YOLO fast object detection and classification

Computer Vision is one of the most interesting and my favorite application area for artificial intelligence. A big challenge for image analysis algorithms is fast detection and classification of objects in real time. The problem of detecting objects is much more difficult than the classification that I have discussed many times on my blog. That’s because not only do we have to indicate what the object is, but also where it is located. You can easily list dozens of applications for the object detection algorithms, but in general it can be assumed that a machine (e.g. autonomous car, industrial robot, detection / evaluation system) should be able to identify visible objects in real time (people, signage, industrial facilities, other machines, etc.) in order to adapt its subsequent behavior or generated signals to the situation in the environment. This is where You Only Look Once (YOLO) comes in.

YOLO was proposed by Joseph Redmon et al., and its most recent, as of the day of writing this post, version 3 is described in YOLOv3: An Incremental Improvement. I also recommend the following video of Redmon’s TEDx speech.

The three most important features of the YOLO algorithm that distinguish it from the competition are:

  • Using a grid instead of a single window moving across the image – as in the case of Fast(er) R-CNN. Thanks to this approach, the neural network can see the entire picture at once, not just a small part of it. Consequently, it can not only analyze the entire image faster, but also draw conclusions from the entire informational content of the image, and not only from its fragment, which doesn’t always carry contextual information. By dint of the latter feature, YOLO generates much fewer mistakes of taking a background for an object – one of the main problems of the competing Fast(er) R-CNN algorithm.
  • Reducing the complex problem of classification and localization of an object to one regression problem, when the output vector contains both the class probabilities and the coordinates of the area containing the object (the so-called bounding box).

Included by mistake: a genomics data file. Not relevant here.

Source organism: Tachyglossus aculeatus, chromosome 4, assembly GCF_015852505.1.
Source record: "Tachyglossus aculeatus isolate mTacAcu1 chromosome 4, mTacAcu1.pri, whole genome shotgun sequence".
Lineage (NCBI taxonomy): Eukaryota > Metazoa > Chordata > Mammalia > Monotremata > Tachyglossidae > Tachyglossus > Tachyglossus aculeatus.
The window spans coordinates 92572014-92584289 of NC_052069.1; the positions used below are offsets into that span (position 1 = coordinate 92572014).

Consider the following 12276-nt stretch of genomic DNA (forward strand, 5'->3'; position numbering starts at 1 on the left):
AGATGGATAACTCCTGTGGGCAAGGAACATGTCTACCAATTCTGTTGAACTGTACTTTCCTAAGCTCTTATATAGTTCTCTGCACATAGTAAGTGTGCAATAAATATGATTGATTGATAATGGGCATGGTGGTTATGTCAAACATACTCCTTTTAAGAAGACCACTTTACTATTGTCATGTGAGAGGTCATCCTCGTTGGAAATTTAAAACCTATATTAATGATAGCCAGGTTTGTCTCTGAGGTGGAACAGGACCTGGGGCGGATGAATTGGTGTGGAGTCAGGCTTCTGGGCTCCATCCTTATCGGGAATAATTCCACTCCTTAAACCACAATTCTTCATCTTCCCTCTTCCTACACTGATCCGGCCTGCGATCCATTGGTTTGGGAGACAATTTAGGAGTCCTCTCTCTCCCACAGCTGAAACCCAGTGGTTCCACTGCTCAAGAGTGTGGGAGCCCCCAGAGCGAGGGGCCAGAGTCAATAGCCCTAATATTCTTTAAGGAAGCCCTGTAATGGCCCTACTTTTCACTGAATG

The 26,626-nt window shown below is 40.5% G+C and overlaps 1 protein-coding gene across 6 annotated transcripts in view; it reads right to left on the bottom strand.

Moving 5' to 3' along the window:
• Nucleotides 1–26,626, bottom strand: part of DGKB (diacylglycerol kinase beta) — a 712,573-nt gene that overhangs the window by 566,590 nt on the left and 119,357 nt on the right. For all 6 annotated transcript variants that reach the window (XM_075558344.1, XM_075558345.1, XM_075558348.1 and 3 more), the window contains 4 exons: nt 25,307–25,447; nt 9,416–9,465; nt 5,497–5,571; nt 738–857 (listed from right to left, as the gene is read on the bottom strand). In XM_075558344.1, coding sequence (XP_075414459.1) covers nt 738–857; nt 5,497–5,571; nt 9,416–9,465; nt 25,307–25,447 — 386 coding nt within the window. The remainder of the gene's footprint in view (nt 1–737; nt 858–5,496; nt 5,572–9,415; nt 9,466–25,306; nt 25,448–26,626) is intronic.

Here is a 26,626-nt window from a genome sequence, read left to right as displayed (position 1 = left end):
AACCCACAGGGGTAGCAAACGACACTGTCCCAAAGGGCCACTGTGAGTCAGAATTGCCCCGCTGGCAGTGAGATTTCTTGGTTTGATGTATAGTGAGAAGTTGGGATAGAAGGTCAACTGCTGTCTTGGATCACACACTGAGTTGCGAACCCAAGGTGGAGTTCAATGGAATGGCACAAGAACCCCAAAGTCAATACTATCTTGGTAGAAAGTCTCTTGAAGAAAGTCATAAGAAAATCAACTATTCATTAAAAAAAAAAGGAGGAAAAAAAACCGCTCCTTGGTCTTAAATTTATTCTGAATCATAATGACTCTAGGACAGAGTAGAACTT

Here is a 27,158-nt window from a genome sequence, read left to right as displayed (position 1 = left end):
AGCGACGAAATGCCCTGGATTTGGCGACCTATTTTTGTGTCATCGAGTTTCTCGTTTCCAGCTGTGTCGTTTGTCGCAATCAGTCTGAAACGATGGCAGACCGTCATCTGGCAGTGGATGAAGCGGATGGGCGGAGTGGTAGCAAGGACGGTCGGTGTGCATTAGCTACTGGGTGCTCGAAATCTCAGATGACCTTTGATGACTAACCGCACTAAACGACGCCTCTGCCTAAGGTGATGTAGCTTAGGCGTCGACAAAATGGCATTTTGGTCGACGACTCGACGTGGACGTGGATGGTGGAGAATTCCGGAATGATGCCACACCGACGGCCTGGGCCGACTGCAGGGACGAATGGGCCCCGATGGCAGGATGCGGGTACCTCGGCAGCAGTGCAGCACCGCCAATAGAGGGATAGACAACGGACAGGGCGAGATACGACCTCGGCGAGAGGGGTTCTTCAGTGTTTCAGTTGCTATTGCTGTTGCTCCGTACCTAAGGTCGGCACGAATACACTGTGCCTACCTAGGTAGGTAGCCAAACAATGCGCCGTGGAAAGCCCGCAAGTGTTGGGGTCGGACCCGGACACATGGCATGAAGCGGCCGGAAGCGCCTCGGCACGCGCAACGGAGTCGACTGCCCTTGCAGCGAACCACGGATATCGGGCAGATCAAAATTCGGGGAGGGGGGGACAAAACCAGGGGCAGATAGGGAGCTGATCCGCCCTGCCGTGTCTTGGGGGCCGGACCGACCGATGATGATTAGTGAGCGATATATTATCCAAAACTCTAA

• Very effective generalization of knowledge. As a curiosity confirming this feature, the authors show that YOLO trained on pictures showing nature is perfectly capable of detecting objects in works of art.

As a result, we get a statistical model that is not only able to process over 45 frames per second, but also gives a similar (though slightly lower) detection efficiency to definitely slower solutions.

Source: YOLOv3: An Incremental Improvement. Joseph Redmon, Ali Farhadi, University of Washington


YOLO fast object detection and classification – how does it work?

Traditional methods of detecting objects most often divide the entire process into several stages. For example, Faster R-CNN first uses a convolutional neural network to extract the desired features of the image (the so-called feature extraction). Then the output in the form of the feature map is an input to another neural network, the task of which is to suggest image regions where objects may be located. Such a network is called Region Proposal Network (RPN) and it is both a classifier (indicating the probability that a given region contains an object) and a regression model (describing a region of an image containing a potential object). The output of the RPN is passed to the third neural network, whose task is to predict classes of objects and bounding boxes. As you can see, it is quite a complicated, multi-stage process, that has to take quite a long time, at least compared to YOLO.

YOLO takes a completely different approach. First of all, it treats the detection and classification problems as a single regression problem. It does not divide the analysis into stages. Instead, a single convolutional neural network simultaneously predicts multiple bounding boxes and determines the class probabilities for each of the areas in which the object has been detected.

In the first step, YOLO puts a grid with the size of S x S on the image. For example, for S = 4, we get 16 cells, as in the image below.

The YOLO grid for S=4

For each cell YOLO predicts B objects. B is usually a small number, like 2. This means that we assume that in each cell YOLO will identify at most 2 objects. Of course, there may be more objects overlapping in the image. But when there are 3 or more overlapping objects in a given cell, they become very difficult to identify – especially when we consider the fact that S is usually greater than the one we used in our example (4), and therefore the applied grid has a higher granulation.